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Government of British Columbia: Tsunami Reconstruction Project Opens in Japan
By: Marketwired .
Jan. 18, 2013 01:00 PM
NATORI CITY, JAPAN -- (Marketwire) -- 01/18/13 --
For Immediate Release
Jan. 18, 2013
Ministry of Jobs, Tourism and Skills Training and Responsible for Labour
Natural Resources Canada
NATORI CITY, JAPAN - The Honourable Joe Oliver, Canada's Minister of Natural Resources, the Honourable Pat Bell, Minister of Jobs, Tourism and Skills Training for British Columbia and industry representatives today applauded the opening of the Donguri Anne Public Library, the first building funded under the Canada-Tohoku Reconstruction Project.
"Today's announcement demonstrates Canada's ongoing commitment to helping Japan rebuild following the devastating 2011 earthquake and tsunami," said Oliver. "Canadians' thoughts and prayers continue to be with those affected by these traumatizing events. We look forward to the next phases of this project in support of our longtime friends and allies."
The Canada-Tohoku Reconstruction Project is a $4.6-million commitment to help rebuild public facilities using Canadian wood products and advanced wood technologies. The project is jointly funded through $2 million from the Government of Canada, $2 million from the government of British Columbia, $460,000 from Canadian forest companies and $150,000 from the government of Alberta.
"Japanese customers have long appreciated the high quality of Canadian wood products and our commitment to their market needs," said Bell. "We're pleased that we have been able to contribute to the reconstruction effort while showcasing the beauty and functionality of our wood products in a highly attractive building."
The Donguri Anne Public Library is a C$725,000 wood-frame building built from Canadian wood products. It features the use of new, advanced wood technology products developed specifically for the Japanese market by Canadian forest companies: hemlock mouldings, Canada maple hardwood flooring, and tables and benches designed and manufactured in Canada.
"Wood construction is particularly suited to the reconstruction program now underway in Japan," said Glen Wilson, president of Vancouver-based Interex Forest Products, a major contributor to the reconstruction initiative. "Modern wood-frame building systems are earthquake resistant and the small carbon footprint of wood products matches well with the Japanese preference for natural, green public facilities."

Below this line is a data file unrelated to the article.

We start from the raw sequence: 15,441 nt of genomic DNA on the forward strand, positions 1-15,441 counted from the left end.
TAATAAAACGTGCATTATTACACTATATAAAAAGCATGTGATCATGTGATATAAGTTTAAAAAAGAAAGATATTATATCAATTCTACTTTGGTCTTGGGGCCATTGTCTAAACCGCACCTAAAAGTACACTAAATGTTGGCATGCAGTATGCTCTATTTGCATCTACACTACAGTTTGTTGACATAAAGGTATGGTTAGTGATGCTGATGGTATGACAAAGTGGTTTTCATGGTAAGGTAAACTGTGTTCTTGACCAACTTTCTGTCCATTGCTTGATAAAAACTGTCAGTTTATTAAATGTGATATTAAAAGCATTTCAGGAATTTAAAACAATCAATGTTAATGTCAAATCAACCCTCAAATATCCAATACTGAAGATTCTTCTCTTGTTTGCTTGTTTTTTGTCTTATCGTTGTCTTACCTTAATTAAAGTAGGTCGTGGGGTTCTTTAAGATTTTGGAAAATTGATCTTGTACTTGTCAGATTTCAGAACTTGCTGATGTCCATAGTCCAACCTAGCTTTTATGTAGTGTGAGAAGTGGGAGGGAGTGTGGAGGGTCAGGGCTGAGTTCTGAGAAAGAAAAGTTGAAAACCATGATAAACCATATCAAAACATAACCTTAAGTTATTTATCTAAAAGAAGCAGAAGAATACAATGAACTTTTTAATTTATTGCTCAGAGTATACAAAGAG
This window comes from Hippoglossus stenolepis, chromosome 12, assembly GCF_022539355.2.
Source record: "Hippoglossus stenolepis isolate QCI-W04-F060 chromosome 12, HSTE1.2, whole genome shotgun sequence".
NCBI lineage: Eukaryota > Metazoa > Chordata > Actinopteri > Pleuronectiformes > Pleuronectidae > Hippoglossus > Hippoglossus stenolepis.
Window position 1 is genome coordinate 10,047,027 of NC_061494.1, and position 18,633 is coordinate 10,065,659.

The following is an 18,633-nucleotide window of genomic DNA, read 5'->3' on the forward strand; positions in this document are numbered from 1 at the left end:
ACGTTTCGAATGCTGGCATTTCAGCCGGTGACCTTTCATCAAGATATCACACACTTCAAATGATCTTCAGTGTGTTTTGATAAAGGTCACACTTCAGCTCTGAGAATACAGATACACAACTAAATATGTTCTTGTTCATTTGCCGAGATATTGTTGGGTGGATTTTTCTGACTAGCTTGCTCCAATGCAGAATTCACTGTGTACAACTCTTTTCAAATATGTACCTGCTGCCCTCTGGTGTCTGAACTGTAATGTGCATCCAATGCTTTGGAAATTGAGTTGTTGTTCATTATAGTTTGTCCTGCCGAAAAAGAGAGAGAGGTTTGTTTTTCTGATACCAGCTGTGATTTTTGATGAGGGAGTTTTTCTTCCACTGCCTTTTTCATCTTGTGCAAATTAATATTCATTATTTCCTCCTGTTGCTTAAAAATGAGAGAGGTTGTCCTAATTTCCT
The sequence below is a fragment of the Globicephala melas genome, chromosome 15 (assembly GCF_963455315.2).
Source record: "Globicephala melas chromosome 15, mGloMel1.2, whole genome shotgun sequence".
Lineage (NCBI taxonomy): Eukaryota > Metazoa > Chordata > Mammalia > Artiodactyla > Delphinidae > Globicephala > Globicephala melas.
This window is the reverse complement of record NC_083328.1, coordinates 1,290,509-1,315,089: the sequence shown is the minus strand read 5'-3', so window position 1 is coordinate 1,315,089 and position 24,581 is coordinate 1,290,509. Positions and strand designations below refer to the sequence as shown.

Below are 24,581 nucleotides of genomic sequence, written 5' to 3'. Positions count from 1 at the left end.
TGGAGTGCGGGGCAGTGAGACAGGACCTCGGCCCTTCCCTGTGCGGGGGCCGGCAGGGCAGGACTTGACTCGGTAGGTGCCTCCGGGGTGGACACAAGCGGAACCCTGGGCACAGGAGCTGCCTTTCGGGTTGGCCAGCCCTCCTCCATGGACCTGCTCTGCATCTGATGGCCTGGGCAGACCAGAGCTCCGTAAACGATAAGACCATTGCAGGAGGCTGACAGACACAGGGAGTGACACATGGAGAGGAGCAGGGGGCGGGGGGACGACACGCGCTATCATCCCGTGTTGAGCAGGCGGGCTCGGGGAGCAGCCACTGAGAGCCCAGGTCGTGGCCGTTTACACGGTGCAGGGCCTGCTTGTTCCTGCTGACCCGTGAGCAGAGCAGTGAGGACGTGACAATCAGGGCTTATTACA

Other funds from the reconstruction budget are being used to rebuild the Yuriage public market, which had its official groundbreaking in Natori the same day. Other reconstruction projects will be identified through a second public tendering process now underway. All projects will be completed by the spring of 2014.
The Canada Wood Group, a consortium of industry associations, is providing technical support and expertise in wood-frame construction to Japanese officials as part of the reconstruction project.
In addition to the $4.6-million reconstruction project, more than $40 million in cash and in-kind donations have been contributed by Canadians and Canadian corporations, including $1.5 million previously provided by the government of British Columbia and the forest industry to the Red Cross for humanitarian aid.
The companies providing financial assistance to the reconstruction project are: Ainsworth Engineered, Ardew Wood Products Ltd., AP Group, Canadian Forest Products Ltd., Hampton Affiliates, International Forest Products Ltd., Sinclar Group Forest Products Ltd., Taiga Building Products, Teal Jones Group TimberWest Forest Corp., Western Forest Products Inc. and Interex Forest Products Ltd. representing Carrier Lumber Ltd., Dunkley Lumber Ltd., Millar Western Forest Industries Ltd. and Sundance Forest Industries Ltd.
The Canada-Tohoku Reconstruction Project, in addition to demonstrating Canada's goodwill as part of a larger humanitarian effort, also demonstrates Canada's commitment to Japan as an important trading partner that has provided decades of benefits for Canadian companies, forest communities and workers.
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